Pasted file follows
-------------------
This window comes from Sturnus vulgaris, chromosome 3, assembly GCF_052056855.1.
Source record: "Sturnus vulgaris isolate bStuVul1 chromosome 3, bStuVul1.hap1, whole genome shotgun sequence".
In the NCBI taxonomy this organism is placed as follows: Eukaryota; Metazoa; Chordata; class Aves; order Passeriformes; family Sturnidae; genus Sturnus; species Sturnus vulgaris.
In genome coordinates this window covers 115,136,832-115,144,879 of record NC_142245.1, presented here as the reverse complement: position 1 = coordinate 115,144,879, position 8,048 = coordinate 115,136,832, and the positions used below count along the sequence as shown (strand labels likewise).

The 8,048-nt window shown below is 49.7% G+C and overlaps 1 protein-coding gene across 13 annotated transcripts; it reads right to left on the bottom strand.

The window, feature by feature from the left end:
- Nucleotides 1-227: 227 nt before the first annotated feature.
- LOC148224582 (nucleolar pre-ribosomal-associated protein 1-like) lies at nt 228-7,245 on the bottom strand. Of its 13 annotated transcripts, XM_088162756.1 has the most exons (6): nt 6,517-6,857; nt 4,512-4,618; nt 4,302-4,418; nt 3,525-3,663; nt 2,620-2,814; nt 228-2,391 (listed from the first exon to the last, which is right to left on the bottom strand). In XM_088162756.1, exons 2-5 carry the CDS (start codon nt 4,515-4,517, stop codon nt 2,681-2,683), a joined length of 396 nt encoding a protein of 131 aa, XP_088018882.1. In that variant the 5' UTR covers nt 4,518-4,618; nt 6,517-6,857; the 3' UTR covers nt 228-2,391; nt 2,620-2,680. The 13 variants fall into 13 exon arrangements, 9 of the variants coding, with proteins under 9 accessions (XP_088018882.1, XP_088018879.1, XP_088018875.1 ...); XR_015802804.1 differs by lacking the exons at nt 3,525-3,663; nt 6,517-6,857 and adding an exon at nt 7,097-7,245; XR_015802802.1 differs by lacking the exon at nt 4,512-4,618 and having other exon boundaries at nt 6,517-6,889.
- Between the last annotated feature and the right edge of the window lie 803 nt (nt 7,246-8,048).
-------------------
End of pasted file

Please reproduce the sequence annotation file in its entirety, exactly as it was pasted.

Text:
This window comes from Sturnus vulgaris, chromosome 3, assembly GCF_052056855.1.
Source record: "Sturnus vulgaris isolate bStuVul1 chromosome 3, bStuVul1.hap1, whole genome shotgun sequence".
In the NCBI taxonomy this organism is placed as follows: Eukaryota; Metazoa; Chordata; class Aves; order Passeriformes; family Sturnidae; genus Sturnus; species Sturnus vulgaris.
In genome coordinates this window covers 115,136,832-115,144,879 of record NC_142245.1, presented here as the reverse complement: position 1 = coordinate 115,144,879, position 8,048 = coordinate 115,136,832, and the positions used below count along the sequence as shown (strand labels likewise).

The 8,048-nt window shown below is 49.7% G+C and overlaps 1 protein-coding gene across 13 annotated transcripts; it reads right to left on the bottom strand.

The window, feature by feature from the left end:
- Nucleotides 1-227: 227 nt before the first annotated feature.
- LOC148224582 (nucleolar pre-ribosomal-associated protein 1-like) lies at nt 228-7,245 on the bottom strand. Of its 13 annotated transcripts, XM_088162756.1 has the most exons (6): nt 6,517-6,857; nt 4,512-4,618; nt 4,302-4,418; nt 3,525-3,663; nt 2,620-2,814; nt 228-2,391 (listed from the first exon to the last, which is right to left on the bottom strand). In XM_088162756.1, exons 2-5 carry the CDS (start codon nt 4,515-4,517, stop codon nt 2,681-2,683), a joined length of 396 nt encoding a protein of 131 aa, XP_088018882.1. In that variant the 5' UTR covers nt 4,518-4,618; nt 6,517-6,857; the 3' UTR covers nt 228-2,391; nt 2,620-2,680. The 13 variants fall into 13 exon arrangements, 9 of the variants coding, with proteins under 9 accessions (XP_088018882.1, XP_088018879.1, XP_088018875.1 ...); XR_015802804.1 differs by lacking the exons at nt 3,525-3,663; nt 6,517-6,857 and adding an exon at nt 7,097-7,245; XR_015802802.1 differs by lacking the exon at nt 4,512-4,618 and having other exon boundaries at nt 6,517-6,889.
- Between the last annotated feature and the right edge of the window lie 803 nt (nt 7,246-8,048).